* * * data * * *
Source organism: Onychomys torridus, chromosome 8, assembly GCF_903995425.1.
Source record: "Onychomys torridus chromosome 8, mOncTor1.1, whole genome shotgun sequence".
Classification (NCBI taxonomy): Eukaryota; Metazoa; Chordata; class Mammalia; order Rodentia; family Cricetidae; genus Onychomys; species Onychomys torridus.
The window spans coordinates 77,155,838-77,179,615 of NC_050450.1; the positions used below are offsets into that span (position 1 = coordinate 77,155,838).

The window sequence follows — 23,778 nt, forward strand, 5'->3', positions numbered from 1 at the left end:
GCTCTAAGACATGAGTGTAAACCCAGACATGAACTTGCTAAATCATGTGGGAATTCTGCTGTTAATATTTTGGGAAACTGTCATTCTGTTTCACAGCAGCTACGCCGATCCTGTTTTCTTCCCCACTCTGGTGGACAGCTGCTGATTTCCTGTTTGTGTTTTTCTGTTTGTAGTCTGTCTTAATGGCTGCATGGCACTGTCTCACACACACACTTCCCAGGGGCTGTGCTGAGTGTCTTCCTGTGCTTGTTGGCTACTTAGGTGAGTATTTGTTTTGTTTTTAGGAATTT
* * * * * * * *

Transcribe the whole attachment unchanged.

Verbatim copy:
Source organism: Onychomys torridus, chromosome 8, assembly GCF_903995425.1.
Source record: "Onychomys torridus chromosome 8, mOncTor1.1, whole genome shotgun sequence".
Classification (NCBI taxonomy): Eukaryota; Metazoa; Chordata; class Mammalia; order Rodentia; family Cricetidae; genus Onychomys; species Onychomys torridus.
The window spans coordinates 77,155,838-77,179,615 of NC_050450.1; the positions used below are offsets into that span (position 1 = coordinate 77,155,838).

The window sequence follows — 23,778 nt, forward strand, 5'->3', positions numbered from 1 at the left end:
GCTCTAAGACATGAGTGTAAACCCAGACATGAACTTGCTAAATCATGTGGGAATTCTGCTGTTAATATTTTGGGAAACTGTCATTCTGTTTCACAGCAGCTACGCCGATCCTGTTTTCTTCCCCACTCTGGTGGACAGCTGCTGATTTCCTGTTTGTGTTTTTCTGTTTGTAGTCTGTCTTAATGGCTGCATGGCACTGTCTCACACACACACTTCCCAGGGGCTGTGCTGAGTGTCTTCCTGTGCTTGTTGGCTACTTAGGTGAGTATTTGTTTTGTTTTTAGGAATTT